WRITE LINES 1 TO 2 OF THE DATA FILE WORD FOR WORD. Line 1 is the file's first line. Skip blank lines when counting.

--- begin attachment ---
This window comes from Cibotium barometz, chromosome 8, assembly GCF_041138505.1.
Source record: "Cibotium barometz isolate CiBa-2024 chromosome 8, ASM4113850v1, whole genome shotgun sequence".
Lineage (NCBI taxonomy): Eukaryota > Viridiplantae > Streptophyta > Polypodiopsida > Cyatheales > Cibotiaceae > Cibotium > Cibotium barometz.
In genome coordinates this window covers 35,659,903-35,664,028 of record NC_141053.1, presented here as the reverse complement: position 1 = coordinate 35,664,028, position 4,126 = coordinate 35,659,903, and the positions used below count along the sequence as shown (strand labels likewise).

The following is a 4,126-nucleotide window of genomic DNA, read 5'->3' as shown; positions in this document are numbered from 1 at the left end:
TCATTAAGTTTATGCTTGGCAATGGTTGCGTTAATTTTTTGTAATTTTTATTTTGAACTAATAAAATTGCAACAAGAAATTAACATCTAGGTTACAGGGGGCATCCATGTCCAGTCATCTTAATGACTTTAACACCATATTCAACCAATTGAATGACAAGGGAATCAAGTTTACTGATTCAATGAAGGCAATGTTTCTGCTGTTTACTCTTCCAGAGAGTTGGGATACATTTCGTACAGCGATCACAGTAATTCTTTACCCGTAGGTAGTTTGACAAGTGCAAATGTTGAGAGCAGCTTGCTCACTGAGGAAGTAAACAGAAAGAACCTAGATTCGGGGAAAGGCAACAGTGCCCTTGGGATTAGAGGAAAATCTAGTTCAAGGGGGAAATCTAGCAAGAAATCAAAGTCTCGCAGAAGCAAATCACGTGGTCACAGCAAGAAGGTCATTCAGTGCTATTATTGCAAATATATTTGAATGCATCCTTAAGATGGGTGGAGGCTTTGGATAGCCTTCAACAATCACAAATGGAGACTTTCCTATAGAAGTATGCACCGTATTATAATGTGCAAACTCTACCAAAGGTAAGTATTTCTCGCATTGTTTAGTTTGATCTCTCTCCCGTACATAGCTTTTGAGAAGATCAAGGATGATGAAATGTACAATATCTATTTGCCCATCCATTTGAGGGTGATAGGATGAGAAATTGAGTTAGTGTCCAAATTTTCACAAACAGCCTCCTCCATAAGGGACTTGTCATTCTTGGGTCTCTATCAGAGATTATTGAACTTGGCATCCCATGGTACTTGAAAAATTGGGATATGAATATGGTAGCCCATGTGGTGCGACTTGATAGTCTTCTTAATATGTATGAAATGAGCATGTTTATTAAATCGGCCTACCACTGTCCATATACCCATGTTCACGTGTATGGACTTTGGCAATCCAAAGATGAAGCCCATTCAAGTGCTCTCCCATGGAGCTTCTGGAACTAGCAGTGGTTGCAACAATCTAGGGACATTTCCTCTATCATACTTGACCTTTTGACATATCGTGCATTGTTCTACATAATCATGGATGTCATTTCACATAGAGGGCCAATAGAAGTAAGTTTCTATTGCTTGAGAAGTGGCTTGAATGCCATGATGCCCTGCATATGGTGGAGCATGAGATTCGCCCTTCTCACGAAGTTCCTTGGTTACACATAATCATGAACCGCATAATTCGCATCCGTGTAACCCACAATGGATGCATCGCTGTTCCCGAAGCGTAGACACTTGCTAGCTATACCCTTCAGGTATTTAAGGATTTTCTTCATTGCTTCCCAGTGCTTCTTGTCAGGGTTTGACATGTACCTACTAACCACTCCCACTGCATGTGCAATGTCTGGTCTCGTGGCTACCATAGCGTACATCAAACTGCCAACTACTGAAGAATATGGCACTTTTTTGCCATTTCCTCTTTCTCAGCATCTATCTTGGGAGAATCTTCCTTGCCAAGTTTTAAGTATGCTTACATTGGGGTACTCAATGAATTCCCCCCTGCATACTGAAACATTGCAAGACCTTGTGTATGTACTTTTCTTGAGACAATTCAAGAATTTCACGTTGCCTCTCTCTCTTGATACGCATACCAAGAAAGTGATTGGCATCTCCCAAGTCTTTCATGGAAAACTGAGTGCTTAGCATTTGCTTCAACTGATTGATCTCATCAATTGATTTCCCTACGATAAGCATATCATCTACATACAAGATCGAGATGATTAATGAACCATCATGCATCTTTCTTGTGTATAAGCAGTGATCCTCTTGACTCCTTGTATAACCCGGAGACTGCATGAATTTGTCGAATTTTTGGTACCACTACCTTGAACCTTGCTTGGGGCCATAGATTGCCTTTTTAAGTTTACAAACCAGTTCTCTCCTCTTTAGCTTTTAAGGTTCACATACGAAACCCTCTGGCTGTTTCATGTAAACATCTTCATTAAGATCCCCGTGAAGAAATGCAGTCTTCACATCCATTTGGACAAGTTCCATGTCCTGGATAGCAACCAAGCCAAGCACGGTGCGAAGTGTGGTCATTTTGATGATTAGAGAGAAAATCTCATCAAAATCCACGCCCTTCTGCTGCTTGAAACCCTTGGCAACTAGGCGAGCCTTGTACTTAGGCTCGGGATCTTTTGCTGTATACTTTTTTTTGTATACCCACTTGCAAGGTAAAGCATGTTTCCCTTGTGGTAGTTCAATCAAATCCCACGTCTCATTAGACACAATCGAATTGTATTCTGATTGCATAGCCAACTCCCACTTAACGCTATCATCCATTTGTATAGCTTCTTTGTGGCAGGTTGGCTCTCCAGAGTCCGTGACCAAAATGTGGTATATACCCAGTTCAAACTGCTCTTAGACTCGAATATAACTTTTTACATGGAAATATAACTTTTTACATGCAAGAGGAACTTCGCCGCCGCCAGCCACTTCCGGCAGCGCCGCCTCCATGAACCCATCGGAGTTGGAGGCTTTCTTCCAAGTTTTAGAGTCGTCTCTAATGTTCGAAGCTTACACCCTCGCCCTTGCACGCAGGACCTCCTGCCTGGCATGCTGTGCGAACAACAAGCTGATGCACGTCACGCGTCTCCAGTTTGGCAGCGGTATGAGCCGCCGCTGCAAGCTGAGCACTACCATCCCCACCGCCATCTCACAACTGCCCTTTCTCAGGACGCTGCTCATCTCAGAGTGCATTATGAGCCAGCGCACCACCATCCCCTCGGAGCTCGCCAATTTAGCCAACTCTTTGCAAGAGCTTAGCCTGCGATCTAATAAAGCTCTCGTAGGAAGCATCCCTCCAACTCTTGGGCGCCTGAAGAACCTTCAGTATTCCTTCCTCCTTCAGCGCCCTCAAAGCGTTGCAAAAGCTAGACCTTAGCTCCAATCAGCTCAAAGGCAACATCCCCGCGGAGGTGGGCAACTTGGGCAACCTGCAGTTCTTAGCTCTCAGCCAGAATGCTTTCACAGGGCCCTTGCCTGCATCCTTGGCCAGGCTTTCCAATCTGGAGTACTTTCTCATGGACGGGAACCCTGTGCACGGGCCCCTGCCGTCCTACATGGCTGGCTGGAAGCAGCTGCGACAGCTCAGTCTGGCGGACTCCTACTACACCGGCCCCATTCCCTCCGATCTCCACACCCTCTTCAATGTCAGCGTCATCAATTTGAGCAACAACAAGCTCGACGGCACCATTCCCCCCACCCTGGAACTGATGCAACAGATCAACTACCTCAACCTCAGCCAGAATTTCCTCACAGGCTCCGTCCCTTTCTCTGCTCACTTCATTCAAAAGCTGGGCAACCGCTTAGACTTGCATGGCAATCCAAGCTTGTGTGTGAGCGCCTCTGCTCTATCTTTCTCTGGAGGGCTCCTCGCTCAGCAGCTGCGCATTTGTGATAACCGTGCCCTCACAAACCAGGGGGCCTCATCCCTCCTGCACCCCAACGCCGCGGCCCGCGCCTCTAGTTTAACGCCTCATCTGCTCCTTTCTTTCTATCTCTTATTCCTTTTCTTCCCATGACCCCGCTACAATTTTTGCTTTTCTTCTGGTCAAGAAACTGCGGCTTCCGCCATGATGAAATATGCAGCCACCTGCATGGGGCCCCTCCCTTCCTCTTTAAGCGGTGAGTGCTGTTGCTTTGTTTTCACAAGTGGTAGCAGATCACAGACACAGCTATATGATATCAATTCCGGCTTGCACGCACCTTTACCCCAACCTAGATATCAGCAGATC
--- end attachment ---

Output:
This window comes from Cibotium barometz, chromosome 8, assembly GCF_041138505.1.
Source record: "Cibotium barometz isolate CiBa-2024 chromosome 8, ASM4113850v1, whole genome shotgun sequence".